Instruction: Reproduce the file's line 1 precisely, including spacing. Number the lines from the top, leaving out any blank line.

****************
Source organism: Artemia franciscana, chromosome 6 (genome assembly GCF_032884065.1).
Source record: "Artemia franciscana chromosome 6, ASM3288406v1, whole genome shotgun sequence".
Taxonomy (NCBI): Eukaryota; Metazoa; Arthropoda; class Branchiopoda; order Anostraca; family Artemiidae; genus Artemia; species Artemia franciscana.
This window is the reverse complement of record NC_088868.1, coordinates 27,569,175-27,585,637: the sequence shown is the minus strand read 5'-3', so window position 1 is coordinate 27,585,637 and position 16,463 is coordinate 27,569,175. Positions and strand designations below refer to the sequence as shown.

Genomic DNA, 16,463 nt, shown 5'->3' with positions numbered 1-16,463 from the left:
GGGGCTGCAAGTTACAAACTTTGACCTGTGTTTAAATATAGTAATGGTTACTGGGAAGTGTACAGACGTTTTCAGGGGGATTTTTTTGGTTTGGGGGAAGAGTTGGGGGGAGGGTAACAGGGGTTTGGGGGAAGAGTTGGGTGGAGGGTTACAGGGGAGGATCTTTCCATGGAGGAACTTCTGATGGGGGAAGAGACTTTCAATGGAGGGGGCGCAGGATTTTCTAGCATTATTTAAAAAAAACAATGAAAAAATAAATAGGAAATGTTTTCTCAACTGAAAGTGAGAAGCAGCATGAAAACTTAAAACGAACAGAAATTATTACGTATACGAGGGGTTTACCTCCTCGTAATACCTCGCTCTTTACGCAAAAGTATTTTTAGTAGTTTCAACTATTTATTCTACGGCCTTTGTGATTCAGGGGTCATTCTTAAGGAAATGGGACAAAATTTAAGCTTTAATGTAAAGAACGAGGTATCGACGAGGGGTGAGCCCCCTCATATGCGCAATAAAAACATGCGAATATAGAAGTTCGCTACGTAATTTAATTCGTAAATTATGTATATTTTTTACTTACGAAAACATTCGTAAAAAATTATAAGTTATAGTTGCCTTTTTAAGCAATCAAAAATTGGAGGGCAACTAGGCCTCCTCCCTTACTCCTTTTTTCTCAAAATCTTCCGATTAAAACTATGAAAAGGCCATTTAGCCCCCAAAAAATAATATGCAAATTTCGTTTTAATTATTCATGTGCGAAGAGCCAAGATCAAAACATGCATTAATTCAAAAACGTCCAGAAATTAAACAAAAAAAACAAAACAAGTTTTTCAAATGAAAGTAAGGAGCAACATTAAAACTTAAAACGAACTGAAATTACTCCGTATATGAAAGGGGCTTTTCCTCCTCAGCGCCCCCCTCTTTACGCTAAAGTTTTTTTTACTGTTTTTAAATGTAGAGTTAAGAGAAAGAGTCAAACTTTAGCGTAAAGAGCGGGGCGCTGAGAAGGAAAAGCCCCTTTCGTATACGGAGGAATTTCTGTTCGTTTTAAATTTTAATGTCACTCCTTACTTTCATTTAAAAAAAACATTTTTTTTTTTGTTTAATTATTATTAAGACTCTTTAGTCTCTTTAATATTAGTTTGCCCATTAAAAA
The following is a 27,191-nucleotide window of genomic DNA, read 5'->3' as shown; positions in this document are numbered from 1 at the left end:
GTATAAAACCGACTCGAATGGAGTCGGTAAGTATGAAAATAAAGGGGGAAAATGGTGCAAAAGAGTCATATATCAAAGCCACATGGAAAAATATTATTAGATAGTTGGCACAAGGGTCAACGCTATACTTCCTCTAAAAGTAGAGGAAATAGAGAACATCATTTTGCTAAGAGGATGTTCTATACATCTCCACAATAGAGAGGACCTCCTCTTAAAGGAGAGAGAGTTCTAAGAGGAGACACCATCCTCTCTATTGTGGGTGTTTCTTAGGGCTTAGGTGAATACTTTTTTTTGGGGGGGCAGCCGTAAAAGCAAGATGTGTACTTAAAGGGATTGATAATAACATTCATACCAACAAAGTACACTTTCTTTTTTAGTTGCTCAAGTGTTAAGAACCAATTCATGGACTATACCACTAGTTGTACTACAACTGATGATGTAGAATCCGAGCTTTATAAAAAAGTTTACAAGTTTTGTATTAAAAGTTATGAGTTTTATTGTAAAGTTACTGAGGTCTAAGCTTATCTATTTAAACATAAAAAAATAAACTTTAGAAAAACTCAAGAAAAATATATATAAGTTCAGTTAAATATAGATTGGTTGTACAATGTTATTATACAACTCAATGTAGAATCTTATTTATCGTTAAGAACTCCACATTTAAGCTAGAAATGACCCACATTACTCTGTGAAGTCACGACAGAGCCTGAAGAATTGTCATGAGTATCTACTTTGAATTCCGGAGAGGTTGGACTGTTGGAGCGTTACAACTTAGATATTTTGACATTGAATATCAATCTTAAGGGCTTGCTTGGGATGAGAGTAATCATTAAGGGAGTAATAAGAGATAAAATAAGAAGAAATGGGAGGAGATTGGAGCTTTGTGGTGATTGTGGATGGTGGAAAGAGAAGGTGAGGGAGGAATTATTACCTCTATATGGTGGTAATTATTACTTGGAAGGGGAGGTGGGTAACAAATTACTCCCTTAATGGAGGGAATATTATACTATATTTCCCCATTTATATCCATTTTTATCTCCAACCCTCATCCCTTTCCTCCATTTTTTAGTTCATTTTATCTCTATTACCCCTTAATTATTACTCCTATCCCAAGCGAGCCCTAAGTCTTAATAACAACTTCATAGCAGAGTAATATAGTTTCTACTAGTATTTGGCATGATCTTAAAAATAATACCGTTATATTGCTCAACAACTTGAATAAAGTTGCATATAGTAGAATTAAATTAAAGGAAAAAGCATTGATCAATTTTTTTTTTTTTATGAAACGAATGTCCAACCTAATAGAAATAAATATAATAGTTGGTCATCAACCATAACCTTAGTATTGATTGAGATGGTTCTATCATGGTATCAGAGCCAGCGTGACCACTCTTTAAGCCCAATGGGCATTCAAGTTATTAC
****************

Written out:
Source organism: Artemia franciscana, chromosome 6 (genome assembly GCF_032884065.1).